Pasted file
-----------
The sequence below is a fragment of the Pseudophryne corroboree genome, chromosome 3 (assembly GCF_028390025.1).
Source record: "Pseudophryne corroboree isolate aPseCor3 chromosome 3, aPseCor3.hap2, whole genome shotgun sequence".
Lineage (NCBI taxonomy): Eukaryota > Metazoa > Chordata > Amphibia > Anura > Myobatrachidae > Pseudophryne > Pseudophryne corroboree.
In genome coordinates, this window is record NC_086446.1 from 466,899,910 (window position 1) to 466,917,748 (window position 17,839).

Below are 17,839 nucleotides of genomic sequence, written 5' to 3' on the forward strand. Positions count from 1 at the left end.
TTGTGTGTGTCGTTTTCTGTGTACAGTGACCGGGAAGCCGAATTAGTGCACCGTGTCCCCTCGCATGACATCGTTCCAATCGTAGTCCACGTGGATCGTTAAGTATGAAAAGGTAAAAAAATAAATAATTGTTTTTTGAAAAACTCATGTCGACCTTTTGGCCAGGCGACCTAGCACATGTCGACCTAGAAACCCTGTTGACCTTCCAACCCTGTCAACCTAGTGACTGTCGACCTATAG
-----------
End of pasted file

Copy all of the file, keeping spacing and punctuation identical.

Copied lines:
The sequence below is a fragment of the Pseudophryne corroboree genome, chromosome 3 (assembly GCF_028390025.1).
Source record: "Pseudophryne corroboree isolate aPseCor3 chromosome 3, aPseCor3.hap2, whole genome shotgun sequence".
Lineage (NCBI taxonomy): Eukaryota > Metazoa > Chordata > Amphibia > Anura > Myobatrachidae > Pseudophryne > Pseudophryne corroboree.
In genome coordinates, this window is record NC_086446.1 from 466,899,910 (window position 1) to 466,917,748 (window position 17,839).

Below are 17,839 nucleotides of genomic sequence, written 5' to 3' on the forward strand. Positions count from 1 at the left end.
TTGTGTGTGTCGTTTTCTGTGTACAGTGACCGGGAAGCCGAATTAGTGCACCGTGTCCCCTCGCATGACATCGTTCCAATCGTAGTCCACGTGGATCGTTAAGTATGAAAAGGTAAAAAAATAAATAATTGTTTTTTGAAAAACTCATGTCGACCTTTTGGCCAGGCGACCTAGCACATGTCGACCTAGAAACCCTGTTGACCTTCCAACCCTGTCAACCTAGTGACTGTCGACCTATAG